MUELLER: Throwing punches in the name of art

As my numerous columns, blog posts and conversation starters should have made incredibly clear by now, I love movies. Mainly, I love the fact that it’s one of the few topics in today’s American society where one can have a debate without exploding into frustrated yelling and punches. When political discourse continually breaks down into vile slander and vicious lies, it’s nice to know film will always be there for civility and good clean discussion.

Normally.

And then sometimes the ugly state of debate in the world crashes in on my cinematic love affair.

Fantastic Fest is a weeklong cinema celebration held at the famed Alamo Drafthouse in Austin, Texas. Unlike most film festivals, however, Fantastic Fest isn’t just a collection of art films and Oscar bait. Instead, it embraces the bawdier side of cinema and specializes in often unappreciated movie genres, such as horror, sci-fi, action and fantasy. Essentially, it’s an awesome rock concert in comparison to the fussy opera or string quartet of Sundance or Cannes.

The event has gained popularity over the years as a fan’s festival, not just for critics and snobs (the Milwaukee Film Festival’s new midnight Cinema Hooligante program is reminiscent of Fantastic Fest’s general vibe). As a result, tiny, ridiculous movies with titles like “Vegetarian Cannibal” and “Attack of the Killer Mutant Chickens” can share the screen with Hollywood hits like Tim Burton’s “Frankenweenie” and the highly anticipated “Looper.”

One of the side events that happened at this year’s rendition of Fantastic Fest was a boxing match between Badass Digest – an up-and-coming film website – writer/critic Devin Faraci and indie filmmaker Joe Swanberg. The two are apparently heated rivals; Swanberg makes improv-heavy low-budget dramas, and Faraci hates them, believing them to be lazy creations involving minimal effort.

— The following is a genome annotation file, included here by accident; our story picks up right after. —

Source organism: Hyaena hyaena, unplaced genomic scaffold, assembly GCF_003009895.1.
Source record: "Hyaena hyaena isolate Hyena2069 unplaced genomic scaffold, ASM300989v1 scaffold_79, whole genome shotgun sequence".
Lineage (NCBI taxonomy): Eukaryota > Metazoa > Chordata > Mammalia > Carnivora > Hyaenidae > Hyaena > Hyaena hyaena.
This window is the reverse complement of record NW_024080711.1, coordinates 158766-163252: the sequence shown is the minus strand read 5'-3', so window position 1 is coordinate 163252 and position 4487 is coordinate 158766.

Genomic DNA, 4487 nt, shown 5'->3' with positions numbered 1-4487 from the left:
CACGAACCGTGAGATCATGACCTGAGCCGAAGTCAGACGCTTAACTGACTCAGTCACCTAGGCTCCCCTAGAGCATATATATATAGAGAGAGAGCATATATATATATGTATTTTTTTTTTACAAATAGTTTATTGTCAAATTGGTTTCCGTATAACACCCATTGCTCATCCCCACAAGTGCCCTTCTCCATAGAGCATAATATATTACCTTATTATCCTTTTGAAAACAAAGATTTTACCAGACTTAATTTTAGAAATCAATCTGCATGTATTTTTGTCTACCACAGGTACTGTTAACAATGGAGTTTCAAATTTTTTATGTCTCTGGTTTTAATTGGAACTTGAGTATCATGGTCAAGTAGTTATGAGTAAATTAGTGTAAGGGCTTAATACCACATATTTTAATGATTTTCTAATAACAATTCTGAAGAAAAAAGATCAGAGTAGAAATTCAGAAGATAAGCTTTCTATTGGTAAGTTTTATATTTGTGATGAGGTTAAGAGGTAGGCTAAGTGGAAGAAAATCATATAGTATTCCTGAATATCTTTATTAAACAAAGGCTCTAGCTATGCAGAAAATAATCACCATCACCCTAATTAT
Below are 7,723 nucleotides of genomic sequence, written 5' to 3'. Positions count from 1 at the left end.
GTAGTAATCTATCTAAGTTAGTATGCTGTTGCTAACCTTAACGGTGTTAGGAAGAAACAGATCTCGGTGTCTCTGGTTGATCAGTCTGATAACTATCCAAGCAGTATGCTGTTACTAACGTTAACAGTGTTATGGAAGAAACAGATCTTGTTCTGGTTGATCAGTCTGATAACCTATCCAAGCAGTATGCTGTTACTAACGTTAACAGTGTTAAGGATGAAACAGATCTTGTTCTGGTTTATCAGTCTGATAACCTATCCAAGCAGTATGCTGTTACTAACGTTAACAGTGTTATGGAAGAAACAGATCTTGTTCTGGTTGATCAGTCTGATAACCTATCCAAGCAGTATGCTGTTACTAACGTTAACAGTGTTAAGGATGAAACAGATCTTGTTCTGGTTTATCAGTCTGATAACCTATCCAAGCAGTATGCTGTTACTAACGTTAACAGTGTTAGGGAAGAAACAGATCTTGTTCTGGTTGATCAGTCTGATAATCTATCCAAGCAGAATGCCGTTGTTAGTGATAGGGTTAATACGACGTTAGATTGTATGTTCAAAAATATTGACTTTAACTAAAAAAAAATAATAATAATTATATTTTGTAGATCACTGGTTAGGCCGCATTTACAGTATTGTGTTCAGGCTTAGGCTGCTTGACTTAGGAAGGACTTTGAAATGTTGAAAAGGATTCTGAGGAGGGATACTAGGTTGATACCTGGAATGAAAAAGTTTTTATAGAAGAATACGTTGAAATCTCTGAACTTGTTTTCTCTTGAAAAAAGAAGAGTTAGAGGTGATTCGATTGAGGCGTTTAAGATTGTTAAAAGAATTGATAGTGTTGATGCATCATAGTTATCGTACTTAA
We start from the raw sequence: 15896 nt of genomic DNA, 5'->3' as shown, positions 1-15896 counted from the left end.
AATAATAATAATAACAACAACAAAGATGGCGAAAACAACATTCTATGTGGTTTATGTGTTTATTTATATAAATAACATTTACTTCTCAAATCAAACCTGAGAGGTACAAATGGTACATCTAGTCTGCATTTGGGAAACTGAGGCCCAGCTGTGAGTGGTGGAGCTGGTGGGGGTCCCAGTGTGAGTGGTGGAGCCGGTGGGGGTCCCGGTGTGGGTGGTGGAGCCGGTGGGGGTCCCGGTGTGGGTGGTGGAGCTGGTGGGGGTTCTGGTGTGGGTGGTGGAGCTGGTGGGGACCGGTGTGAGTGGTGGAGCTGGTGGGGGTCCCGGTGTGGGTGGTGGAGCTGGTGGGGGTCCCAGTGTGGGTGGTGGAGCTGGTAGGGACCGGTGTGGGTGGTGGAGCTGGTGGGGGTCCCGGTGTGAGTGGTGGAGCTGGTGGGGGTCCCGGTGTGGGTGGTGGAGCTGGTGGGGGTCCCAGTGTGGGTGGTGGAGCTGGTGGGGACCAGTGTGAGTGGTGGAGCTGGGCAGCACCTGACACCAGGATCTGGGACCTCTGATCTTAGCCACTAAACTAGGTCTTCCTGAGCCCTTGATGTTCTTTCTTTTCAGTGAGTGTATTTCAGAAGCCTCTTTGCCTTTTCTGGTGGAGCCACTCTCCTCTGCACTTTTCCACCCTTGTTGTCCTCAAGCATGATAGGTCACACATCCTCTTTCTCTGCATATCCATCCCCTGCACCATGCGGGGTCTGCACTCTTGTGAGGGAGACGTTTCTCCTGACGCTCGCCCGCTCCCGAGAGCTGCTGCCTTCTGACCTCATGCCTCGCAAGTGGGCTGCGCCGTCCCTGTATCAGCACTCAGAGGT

The two began with a planned debate, filled with zingers (as well as some solid points about what film should and should not be). The duo then dropped any semblance of civility, hopped into a boxing ring – a real boxing ring – and actually punched each other’s lights out. Well, Swanberg punched Faraci’s lights out if reports are to be believed.

At first glance, the match – given the nickname The Accostin’ in Austin by IndieWire – is just “boys being boys.” It’s not as though boxing and film criticism is anything particularly new. Fantastic Fest has hosted boxing matches in previous years, and most notoriously, schlock director Uwe Boll challenged his critics to fight him in the ring.

After thinking about the bizarre event a day later, however, I find Swanberg and Faraci’s little tiff to be a slap in the face – on multiple levels.

By having a ridiculous boxing match, any real, articulate points made by either party was lost. It’d be like having a presidential debate followed by a street race. It’s a distraction from the arguments and a detriment to any real ideas presented.

On a larger level, though, I really don’t like the idea of critics partaking in or even accepting these kinds of fights. Critics are already often considered the bottom of the barrel; artists hate them for trying to grade their creations, and most of society finds them pretentious and unnecessary. Just look at the response to the New York Times’ A.O. Scott giving “The Avengers” a middling review or commenters’ reactions to Marshall Fine’s review of “The Dark Knight Rises” to see how people feel about critics.

By behaving like children, critics simply continue the notion that they are just petty snobs unworthy of respect. Faraci didn’t help his cause during the debate either, hiding his excellent points behind smarmy cheap shots, even pulling the Hitler card, the cheapest of cheap shots. There’s nothing wrong with being a critical critic; in fact, that’s what critics should be. If no one questions the norm and asks for the best from people and art, society can never push forward and see what it can truly become.

But there’s simply no room for cheap shots, both in the ring and on the page, by critics. Let politicians and sports talk hosts act like children, yelling and making personal attacks. Let’s keep discourse about art, well, artful.

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